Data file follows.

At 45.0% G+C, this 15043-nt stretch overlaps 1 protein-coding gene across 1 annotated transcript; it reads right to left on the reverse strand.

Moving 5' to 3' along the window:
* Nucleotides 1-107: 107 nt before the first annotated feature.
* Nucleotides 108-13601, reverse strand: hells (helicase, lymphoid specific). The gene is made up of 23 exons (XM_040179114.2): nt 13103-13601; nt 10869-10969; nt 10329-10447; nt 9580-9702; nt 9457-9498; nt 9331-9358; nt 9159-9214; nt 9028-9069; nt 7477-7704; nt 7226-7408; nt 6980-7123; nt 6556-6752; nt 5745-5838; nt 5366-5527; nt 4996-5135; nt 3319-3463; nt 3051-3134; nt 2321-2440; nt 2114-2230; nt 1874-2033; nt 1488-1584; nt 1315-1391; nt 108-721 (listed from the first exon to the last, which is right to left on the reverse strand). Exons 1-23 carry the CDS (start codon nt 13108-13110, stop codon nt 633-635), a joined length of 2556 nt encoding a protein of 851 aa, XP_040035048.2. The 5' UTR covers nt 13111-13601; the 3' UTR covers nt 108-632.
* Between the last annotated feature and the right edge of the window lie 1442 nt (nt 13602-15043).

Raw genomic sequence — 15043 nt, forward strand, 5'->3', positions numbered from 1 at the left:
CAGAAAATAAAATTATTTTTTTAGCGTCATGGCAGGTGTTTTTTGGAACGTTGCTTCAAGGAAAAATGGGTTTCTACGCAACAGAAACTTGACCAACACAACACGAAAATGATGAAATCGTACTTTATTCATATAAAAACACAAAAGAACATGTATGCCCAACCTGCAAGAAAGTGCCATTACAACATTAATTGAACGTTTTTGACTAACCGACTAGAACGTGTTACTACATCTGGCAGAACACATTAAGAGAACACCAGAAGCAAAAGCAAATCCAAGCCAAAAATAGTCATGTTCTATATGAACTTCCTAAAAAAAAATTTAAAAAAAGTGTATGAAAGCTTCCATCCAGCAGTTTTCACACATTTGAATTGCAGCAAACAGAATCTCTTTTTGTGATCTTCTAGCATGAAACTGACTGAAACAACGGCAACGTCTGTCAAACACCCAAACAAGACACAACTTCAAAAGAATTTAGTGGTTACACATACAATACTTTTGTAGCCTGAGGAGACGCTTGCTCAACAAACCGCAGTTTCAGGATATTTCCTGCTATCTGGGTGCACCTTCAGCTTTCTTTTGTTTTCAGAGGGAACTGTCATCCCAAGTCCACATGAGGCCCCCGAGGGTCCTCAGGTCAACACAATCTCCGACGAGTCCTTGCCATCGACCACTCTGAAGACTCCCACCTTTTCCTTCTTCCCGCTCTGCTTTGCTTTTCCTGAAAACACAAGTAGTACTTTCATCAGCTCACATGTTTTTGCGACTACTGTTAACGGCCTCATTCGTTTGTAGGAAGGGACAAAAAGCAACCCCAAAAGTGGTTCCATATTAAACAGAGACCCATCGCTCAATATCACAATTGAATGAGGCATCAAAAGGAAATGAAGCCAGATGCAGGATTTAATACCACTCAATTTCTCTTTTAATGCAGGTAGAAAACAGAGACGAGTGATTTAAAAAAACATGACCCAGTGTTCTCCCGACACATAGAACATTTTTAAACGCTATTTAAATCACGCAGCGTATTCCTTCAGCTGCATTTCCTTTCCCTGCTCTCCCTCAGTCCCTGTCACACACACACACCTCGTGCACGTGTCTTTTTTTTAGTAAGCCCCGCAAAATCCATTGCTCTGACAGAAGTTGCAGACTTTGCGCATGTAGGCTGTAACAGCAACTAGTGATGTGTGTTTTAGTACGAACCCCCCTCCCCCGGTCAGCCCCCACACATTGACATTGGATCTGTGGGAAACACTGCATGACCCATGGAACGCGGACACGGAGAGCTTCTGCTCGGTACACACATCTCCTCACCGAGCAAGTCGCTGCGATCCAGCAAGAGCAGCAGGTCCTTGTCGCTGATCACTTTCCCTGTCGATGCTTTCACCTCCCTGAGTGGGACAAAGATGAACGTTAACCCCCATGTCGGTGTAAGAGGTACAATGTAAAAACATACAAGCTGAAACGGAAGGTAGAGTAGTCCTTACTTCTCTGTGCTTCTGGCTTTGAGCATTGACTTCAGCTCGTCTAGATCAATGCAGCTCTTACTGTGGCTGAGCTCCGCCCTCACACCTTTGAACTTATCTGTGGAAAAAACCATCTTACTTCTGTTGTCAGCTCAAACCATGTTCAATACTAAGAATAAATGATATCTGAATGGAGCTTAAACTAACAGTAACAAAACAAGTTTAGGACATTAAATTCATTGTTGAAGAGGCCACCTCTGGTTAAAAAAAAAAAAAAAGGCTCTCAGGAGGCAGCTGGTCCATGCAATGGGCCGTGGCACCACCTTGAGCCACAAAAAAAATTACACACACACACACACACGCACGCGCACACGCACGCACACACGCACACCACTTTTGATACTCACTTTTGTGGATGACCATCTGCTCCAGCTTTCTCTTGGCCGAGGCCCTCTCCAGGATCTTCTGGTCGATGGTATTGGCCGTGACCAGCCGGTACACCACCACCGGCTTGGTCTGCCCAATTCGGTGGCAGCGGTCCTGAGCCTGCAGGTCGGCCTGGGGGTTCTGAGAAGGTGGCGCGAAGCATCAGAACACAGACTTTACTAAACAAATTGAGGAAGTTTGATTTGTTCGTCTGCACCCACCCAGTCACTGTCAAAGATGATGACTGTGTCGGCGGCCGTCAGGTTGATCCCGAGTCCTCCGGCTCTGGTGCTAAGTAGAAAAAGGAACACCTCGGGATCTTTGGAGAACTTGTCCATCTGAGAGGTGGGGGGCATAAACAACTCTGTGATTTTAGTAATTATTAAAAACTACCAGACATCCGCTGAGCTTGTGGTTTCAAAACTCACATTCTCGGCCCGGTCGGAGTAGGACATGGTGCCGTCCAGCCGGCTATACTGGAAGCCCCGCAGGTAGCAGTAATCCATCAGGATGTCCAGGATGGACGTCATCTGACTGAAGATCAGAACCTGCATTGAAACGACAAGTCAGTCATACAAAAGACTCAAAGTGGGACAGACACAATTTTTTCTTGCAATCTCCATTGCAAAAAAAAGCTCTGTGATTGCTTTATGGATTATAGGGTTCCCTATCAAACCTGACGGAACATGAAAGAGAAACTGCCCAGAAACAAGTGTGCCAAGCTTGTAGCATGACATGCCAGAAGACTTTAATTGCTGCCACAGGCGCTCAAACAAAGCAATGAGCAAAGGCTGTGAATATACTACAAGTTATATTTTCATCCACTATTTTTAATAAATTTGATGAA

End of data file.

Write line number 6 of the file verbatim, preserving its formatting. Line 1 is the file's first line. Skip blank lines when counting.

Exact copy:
Raw genomic sequence — 15043 nt, forward strand, 5'->3', positions numbered from 1 at the left: